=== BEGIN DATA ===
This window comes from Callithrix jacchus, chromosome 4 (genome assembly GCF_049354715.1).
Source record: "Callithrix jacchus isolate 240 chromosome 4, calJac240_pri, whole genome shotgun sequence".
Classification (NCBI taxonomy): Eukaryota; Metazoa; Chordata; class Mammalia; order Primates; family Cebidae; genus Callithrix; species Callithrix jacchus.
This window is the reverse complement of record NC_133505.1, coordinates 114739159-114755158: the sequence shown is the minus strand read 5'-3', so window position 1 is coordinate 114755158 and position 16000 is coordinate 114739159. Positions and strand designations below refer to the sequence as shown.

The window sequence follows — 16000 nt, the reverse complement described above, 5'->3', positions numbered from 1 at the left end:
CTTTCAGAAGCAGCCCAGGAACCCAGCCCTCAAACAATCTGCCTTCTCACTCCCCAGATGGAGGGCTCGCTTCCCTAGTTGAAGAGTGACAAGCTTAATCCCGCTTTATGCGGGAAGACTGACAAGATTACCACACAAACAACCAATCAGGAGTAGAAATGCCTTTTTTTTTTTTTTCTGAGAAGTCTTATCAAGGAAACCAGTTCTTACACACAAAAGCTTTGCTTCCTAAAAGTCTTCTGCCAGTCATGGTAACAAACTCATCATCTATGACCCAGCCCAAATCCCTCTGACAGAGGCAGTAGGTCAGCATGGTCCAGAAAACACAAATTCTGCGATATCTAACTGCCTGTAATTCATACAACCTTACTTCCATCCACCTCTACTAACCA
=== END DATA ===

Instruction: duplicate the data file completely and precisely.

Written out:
This window comes from Callithrix jacchus, chromosome 4 (genome assembly GCF_049354715.1).
Source record: "Callithrix jacchus isolate 240 chromosome 4, calJac240_pri, whole genome shotgun sequence".
Classification (NCBI taxonomy): Eukaryota; Metazoa; Chordata; class Mammalia; order Primates; family Cebidae; genus Callithrix; species Callithrix jacchus.
This window is the reverse complement of record NC_133505.1, coordinates 114739159-114755158: the sequence shown is the minus strand read 5'-3', so window position 1 is coordinate 114755158 and position 16000 is coordinate 114739159. Positions and strand designations below refer to the sequence as shown.

The window sequence follows — 16000 nt, the reverse complement described above, 5'->3', positions numbered from 1 at the left end:
CTTTCAGAAGCAGCCCAGGAACCCAGCCCTCAAACAATCTGCCTTCTCACTCCCCAGATGGAGGGCTCGCTTCCCTAGTTGAAGAGTGACAAGCTTAATCCCGCTTTATGCGGGAAGACTGACAAGATTACCACACAAACAACCAATCAGGAGTAGAAATGCCTTTTTTTTTTTTTTCTGAGAAGTCTTATCAAGGAAACCAGTTCTTACACACAAAAGCTTTGCTTCCTAAAAGTCTTCTGCCAGTCATGGTAACAAACTCATCATCTATGACCCAGCCCAAATCCCTCTGACAGAGGCAGTAGGTCAGCATGGTCCAGAAAACACAAATTCTGCGATATCTAACTGCCTGTAATTCATACAACCTTACTTCCATCCACCTCTACTAACCA